“Sanskrit has 96 words for love; ancient Persian has 80, Greek three, and English only one.” - Robert Johnson, The Fisher King and the Handless Maiden

I think that it would be ideal to have somewhere between 96 and 3 words for love. Certainly, one does not seem enough. It is much like the word nature, which contains so much. When discussing literature, we spend so much time just trying to figure out what type of love we are talking about...what type of love the characters demonstrate. Moreover, we use the same word to say that we love something as silly as ice cream, and something as serious as a lost loved one. The following love letters fit the week's theme, which celebrates St. Valentine. They are an exchange between Nathaniel Hawthorne and his future wife Sophia Peabody. They married in 1842 and had three children and a long marriage. Though both were known to be quiet and reclusive, these letters prove of an intense and passionate relationship.

Nathaniel Hawthorne referred to Sophia as his “Dove” and said that she was his sole companion. He continues, “I need no other - there is no vacancy in my mind, any more than in my heart... Thank God that I suffice for her boundless heart!” After their first child was born, Nathaniel Hawthorne also felt a different kind of love and he voices this profound responsibility of fatherhood. He writes, “I have business on earth now, and must look about me for the means of doing it.”

We wish you health, happiness and love. Contemplate and celebrate the many meanings of love this week!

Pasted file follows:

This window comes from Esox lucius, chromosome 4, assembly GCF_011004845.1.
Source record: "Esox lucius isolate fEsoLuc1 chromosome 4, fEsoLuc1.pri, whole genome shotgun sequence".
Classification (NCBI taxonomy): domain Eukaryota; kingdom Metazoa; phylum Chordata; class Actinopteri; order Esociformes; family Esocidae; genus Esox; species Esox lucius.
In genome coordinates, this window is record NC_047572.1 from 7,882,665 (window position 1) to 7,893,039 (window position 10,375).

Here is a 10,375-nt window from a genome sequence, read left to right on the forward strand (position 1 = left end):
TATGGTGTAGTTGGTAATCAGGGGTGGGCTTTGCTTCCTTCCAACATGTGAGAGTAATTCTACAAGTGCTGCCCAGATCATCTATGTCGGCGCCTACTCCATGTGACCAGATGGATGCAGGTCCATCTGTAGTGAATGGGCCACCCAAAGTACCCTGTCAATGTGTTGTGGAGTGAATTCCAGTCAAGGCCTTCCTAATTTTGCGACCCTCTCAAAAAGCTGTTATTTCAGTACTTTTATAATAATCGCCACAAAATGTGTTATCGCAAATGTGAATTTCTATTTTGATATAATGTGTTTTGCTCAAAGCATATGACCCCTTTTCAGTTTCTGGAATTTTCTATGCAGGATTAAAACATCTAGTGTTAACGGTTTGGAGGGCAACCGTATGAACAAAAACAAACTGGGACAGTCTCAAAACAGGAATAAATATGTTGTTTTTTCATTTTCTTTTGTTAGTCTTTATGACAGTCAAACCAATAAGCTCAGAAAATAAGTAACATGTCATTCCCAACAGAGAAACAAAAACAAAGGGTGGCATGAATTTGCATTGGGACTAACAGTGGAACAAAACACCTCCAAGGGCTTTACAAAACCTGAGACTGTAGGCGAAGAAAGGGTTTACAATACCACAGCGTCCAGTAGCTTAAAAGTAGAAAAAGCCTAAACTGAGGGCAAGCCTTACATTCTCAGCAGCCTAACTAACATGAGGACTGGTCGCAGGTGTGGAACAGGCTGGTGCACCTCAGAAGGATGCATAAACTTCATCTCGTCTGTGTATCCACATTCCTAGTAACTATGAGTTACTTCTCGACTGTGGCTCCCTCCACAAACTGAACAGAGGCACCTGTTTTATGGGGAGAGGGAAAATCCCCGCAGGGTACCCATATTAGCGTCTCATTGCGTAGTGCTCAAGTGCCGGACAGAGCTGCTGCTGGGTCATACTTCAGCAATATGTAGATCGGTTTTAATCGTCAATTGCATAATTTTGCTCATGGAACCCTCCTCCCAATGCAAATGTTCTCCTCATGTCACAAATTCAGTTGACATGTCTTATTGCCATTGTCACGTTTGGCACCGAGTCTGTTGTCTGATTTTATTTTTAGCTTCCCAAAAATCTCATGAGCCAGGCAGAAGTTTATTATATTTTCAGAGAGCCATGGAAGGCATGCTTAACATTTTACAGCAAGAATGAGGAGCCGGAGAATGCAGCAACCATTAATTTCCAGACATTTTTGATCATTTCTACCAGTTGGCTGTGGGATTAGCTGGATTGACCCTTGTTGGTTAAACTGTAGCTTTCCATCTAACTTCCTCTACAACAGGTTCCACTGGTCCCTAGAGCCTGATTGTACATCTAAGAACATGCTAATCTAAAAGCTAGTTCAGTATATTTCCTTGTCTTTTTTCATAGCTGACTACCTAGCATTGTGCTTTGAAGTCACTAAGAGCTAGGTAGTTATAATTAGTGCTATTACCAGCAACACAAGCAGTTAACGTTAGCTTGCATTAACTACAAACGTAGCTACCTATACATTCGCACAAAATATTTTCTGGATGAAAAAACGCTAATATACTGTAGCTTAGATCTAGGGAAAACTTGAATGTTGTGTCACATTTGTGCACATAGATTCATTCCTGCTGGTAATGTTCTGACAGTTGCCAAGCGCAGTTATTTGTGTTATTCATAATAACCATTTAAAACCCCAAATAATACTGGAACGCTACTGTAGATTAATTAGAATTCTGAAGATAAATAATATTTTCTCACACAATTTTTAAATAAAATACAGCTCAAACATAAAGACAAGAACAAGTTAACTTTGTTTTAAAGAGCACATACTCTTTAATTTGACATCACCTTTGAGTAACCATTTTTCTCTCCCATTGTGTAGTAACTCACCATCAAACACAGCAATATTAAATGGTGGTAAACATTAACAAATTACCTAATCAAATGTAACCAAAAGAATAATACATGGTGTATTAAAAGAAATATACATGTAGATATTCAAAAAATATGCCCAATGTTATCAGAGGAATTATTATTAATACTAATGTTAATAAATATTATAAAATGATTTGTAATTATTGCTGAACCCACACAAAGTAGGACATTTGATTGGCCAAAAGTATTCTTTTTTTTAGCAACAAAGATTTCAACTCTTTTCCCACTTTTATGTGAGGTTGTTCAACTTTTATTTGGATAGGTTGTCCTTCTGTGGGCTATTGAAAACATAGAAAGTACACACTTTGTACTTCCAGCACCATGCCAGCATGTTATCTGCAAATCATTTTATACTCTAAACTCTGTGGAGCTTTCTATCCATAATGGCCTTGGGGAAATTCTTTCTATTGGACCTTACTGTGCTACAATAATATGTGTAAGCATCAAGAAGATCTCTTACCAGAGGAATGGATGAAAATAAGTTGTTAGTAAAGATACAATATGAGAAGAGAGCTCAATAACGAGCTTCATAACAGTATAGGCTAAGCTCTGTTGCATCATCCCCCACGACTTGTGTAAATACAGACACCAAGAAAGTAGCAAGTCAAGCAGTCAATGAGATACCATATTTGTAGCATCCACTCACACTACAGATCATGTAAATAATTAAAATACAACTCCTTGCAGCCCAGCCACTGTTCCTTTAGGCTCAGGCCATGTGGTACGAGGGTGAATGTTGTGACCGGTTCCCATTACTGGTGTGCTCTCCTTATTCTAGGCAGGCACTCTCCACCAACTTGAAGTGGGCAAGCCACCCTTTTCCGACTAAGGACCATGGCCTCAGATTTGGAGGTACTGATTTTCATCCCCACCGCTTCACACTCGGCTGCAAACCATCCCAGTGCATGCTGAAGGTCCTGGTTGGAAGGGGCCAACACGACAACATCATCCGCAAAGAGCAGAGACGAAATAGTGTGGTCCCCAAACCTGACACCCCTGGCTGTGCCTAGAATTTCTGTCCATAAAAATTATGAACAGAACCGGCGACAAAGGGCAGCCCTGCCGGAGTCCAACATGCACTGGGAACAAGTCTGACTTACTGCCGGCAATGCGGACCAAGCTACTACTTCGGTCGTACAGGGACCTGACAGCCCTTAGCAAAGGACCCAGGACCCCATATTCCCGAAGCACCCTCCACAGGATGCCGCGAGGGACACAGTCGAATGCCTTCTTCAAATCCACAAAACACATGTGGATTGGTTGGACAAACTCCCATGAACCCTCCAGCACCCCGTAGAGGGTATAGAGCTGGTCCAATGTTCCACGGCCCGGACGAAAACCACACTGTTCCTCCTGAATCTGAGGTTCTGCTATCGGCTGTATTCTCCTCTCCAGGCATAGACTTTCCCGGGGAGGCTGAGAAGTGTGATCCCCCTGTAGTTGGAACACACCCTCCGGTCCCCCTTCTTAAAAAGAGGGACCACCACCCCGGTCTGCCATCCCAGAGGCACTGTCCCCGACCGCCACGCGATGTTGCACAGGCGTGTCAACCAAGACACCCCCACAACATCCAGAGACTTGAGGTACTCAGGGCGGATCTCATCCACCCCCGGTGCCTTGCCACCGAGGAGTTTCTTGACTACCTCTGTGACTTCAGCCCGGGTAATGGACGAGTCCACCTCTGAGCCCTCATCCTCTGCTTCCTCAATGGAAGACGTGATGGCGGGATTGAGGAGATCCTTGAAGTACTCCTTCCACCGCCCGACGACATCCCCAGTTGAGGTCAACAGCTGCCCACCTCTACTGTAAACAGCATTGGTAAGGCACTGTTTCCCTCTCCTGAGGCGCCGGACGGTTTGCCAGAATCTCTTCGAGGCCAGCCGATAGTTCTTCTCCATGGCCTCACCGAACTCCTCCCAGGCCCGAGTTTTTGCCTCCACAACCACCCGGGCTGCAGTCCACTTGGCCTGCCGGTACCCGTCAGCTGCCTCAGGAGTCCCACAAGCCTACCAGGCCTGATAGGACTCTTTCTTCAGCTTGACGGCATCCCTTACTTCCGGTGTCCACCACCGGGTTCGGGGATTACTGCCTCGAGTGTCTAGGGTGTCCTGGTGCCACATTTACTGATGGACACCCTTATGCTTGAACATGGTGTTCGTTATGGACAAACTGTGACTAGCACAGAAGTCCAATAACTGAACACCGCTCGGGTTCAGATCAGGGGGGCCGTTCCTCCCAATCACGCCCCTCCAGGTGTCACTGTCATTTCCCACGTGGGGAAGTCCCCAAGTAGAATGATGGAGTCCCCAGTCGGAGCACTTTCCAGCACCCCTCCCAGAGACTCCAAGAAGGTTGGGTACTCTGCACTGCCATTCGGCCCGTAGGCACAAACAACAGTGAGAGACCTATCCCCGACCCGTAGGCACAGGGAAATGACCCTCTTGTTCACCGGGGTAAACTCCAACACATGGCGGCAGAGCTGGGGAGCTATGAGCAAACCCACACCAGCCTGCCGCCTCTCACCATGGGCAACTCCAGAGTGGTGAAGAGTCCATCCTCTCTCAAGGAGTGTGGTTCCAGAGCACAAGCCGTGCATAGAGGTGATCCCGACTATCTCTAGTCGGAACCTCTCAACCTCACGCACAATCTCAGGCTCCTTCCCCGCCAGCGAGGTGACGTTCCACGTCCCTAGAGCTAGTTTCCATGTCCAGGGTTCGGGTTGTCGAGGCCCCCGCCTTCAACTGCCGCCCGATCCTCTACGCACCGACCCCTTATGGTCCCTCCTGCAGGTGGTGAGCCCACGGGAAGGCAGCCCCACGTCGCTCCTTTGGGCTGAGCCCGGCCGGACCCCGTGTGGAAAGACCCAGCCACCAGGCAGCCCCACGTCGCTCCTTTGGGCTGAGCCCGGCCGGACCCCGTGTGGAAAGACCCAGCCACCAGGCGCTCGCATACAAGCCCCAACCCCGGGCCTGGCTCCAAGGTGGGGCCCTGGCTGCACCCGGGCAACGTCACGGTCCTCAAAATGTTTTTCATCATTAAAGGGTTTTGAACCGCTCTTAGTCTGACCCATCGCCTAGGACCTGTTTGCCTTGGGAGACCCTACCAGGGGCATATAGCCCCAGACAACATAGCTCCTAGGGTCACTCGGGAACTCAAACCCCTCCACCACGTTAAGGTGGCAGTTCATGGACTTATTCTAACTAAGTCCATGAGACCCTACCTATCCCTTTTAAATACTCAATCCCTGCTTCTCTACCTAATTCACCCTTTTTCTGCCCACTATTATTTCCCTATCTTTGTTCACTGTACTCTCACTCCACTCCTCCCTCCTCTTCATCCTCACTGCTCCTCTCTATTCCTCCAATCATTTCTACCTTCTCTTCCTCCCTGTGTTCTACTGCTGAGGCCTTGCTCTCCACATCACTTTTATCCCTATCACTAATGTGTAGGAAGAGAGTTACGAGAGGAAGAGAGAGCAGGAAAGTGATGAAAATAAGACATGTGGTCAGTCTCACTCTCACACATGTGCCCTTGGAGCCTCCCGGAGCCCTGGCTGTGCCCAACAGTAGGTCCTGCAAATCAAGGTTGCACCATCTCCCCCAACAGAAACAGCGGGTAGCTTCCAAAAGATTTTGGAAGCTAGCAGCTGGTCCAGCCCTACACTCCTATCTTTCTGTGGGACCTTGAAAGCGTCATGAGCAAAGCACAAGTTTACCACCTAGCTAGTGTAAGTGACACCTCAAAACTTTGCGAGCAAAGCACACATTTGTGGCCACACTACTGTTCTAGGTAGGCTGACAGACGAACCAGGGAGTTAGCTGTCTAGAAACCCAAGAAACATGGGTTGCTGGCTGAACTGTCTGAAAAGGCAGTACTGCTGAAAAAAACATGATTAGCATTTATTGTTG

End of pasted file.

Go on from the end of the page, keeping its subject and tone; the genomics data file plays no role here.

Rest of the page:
Nathaniel Hawthorne to Sophia Peabody, December 5, 1839

Dearest, – I wish I had the gift of making rhymes, for methinks there is poetry in my head and hear since I have been in love with you. You are a Poem. Of what sort, then? Epic? Mercy on me, no! A sonnet? No; for that is too labored and artificial. You are a sort of sweet, simple, gay pathetic ballad, which Nature is singing, sometimes with tears, sometimes with smiles, and sometimes with intermingled smiles and tears.

 

Sophia Peabody to Nathaniel Hawthorne, December 31, 1839

Best Beloved, – I send you some allumettes wherewith to kindle the taper. There are very few but my second finger could no longer perform extra duty. These will serve till the wounded one be healed, however. How beautiful it is to provide even the slightest convenience for you, dearest! I cannot tell you how much I love you, in this back-handed style. My love is not in this attitude, - it rather bends forwards to meet you.

What a year this has been to us! My definition of Beauty is, that it is love, and therefore includes both truth and good. But those only who love as we do can feel the significance and force of this.

My ideas will not flow in these crooked strokes. God be with you. I am very well, and have walked far in Danvers this cold morning. I am full of the glory of the day. God bless you this night of the old year. It has proved the year of our nativity. Has not the old earth passed away from us? - are not all things new?

Your Sophie

- These letters can be found in: Forever Yours: Letters of Love. St. Martin's Press, 1991.